Talk about letting your wines speak for you! We met Greg and Missy Nelson at the Mendocino Grape Growers event in Santa Rosa last spring, which we attended on a press pass. We enjoyed chatting with Missy, but Greg kind of hung back and didn’t talk too much.
It’s apparently Greg’s style. When Anne emailed him, since that’s whose card we had, his responses were terse, at best. So is the website. That’s fine. The wines are a lot of fun and we’ve got a couple sweeter ones to feature this week.
The Nelsons have been farming in Mendocino County, California, since Greg’s parents moved there in the early 1950s, and Greg has been growing grapes all of his life. According to the website, in addition to grapes, the family grows bartlett pears and Christmas trees. But with 200 acres planted out in 11 different varieties, grapes are a major part of their business, with the line-up including zinfandel, carignane, pinot grigio, cabernet sauvignon, viognier, petite verdot, petite sirah, orange muscat, riesling, and merlot.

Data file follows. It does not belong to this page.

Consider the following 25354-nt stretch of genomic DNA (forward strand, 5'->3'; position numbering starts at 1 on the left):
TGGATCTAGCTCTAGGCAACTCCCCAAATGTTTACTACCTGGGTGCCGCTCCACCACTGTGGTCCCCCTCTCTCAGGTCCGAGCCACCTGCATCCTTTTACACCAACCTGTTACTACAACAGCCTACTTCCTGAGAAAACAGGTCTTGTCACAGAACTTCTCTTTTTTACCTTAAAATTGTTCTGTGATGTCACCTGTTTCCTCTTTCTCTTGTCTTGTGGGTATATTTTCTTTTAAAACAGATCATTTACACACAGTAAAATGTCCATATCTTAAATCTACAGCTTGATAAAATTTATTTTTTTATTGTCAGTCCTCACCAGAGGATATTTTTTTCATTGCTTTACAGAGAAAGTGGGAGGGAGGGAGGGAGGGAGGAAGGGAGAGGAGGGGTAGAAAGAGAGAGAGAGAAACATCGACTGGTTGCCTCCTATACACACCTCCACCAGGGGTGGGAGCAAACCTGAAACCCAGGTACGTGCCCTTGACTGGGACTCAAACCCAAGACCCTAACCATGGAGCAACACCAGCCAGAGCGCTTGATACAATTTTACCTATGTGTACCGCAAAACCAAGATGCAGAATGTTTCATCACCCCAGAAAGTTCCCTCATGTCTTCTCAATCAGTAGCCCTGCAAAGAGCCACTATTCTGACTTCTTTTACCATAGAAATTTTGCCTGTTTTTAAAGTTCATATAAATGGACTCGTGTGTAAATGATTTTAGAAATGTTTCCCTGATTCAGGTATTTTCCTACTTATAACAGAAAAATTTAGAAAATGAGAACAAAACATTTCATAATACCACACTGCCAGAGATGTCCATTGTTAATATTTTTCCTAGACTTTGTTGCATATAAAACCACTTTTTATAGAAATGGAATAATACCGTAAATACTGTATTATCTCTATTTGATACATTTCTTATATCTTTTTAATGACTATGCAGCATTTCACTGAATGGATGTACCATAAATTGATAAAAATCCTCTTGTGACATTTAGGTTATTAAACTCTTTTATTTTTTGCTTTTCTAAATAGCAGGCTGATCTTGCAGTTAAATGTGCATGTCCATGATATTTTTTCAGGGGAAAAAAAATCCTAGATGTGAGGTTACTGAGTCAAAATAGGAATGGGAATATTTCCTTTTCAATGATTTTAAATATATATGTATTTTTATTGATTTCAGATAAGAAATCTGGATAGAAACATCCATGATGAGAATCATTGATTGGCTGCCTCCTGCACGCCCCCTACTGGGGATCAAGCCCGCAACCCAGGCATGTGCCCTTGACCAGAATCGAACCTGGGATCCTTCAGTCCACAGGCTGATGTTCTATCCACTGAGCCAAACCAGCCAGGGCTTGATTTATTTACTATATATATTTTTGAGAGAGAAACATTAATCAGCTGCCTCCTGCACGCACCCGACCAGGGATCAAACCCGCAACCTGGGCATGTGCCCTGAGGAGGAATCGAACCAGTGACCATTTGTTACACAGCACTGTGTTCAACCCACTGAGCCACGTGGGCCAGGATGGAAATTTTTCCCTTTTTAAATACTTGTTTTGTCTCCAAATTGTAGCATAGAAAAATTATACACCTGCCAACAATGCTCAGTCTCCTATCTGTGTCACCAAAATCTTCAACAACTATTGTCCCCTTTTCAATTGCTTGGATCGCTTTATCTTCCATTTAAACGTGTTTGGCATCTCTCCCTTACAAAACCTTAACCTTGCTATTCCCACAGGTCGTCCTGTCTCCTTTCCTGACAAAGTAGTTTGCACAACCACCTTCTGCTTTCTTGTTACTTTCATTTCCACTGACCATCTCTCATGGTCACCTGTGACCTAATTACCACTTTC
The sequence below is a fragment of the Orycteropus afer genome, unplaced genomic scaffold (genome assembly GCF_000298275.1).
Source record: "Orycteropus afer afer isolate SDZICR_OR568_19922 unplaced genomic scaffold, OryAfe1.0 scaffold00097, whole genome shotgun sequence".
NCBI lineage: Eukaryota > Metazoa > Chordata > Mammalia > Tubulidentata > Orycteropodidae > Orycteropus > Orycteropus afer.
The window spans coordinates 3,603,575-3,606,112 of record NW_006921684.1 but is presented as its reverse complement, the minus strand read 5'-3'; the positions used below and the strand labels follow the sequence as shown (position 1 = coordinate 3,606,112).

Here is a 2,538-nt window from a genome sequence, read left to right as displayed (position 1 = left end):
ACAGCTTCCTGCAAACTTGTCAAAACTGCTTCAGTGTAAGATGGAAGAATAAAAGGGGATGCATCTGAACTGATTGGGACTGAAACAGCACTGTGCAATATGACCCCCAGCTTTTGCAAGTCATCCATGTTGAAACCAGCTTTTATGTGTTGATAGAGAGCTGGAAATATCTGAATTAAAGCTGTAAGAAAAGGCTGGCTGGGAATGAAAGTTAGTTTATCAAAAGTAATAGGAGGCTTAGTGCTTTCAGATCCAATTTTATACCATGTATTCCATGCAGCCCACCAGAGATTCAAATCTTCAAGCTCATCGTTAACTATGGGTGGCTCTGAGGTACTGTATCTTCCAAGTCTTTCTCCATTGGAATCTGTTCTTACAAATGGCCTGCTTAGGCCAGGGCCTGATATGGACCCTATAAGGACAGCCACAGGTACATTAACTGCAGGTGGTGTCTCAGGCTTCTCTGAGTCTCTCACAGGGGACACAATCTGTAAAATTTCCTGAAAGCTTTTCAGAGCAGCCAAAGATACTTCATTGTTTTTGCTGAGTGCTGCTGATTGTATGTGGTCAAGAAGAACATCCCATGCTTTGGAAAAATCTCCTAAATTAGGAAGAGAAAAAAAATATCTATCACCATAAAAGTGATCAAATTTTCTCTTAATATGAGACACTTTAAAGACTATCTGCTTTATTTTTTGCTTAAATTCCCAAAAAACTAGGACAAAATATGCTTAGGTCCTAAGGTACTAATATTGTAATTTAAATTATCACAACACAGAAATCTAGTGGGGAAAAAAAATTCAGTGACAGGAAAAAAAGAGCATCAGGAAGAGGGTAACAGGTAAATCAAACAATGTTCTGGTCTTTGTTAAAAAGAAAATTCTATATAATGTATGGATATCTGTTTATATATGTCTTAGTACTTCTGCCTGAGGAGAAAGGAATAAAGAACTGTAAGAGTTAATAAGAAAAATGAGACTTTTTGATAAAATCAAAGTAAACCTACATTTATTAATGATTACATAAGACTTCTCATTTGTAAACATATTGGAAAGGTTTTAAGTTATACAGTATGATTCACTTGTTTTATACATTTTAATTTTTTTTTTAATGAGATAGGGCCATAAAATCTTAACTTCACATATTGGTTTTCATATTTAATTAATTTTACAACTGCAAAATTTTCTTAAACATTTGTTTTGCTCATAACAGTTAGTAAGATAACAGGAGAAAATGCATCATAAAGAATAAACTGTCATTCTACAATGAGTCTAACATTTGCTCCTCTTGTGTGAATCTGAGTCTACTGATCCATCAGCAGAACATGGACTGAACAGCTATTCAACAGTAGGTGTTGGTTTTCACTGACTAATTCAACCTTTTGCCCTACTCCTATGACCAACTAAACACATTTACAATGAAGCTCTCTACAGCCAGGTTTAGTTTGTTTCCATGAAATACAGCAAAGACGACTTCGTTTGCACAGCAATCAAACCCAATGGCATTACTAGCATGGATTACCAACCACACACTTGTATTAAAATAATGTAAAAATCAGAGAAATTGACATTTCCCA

Only five percent of their crop ends up in bottles with their family name on it. Greg’s son Chris is the winemaker and according to Greg, it was Chris’s idea to start the winery. This is truly a family business, with Tyler Nelson listed as the vineyard manager.
Every so often, it doesn’t hurt to remember that wine is, ultimately, an agricultural product and that you get grapes by farming them. Fortunately, when Mitch Wyss came in to grow grapes for Halter Ranch Winery owner Hansjorg Wyss, he came in as a farmer. However, one with not much experience growing wine grapes.
“It was a real trial by fire,” said Leslie Wyss, Mitch’s wife. But Mitch is still there and it’s not because of a family connection. He and Hansjorg are not related. Leslie explained that Mitch is of Swiss ancestry and Hansjorg is Swiss.
“It’s not an uncommon name there,” Leslie explained.
She said that they are farming 250 acres, but their production is actually rather small, about 5,000 cases. The wine, itself, is made by winemaker Bill Sheffer. Leslie said that one of the reasons the grapes are so good is the soil, which is rich in limestone, not unlike some of France’s most renowned grape-growing regions in Bordeaux and the Rhone Valley.
“We’re growing Bordeaux varietals and Rhone varietals that are really nice,” Leslie said. “But I think we’ll mostly be Rhone.”
The main Bordeaux varietals, of course, are cabernet sauvignon, merlot, and cabernet franc, with syrah being the best known of the varieties of grapes grown in the Rhone Valley.
Halter Ranch is located on the west side of Paso Robles, on Adelaida Road. You can find their website here.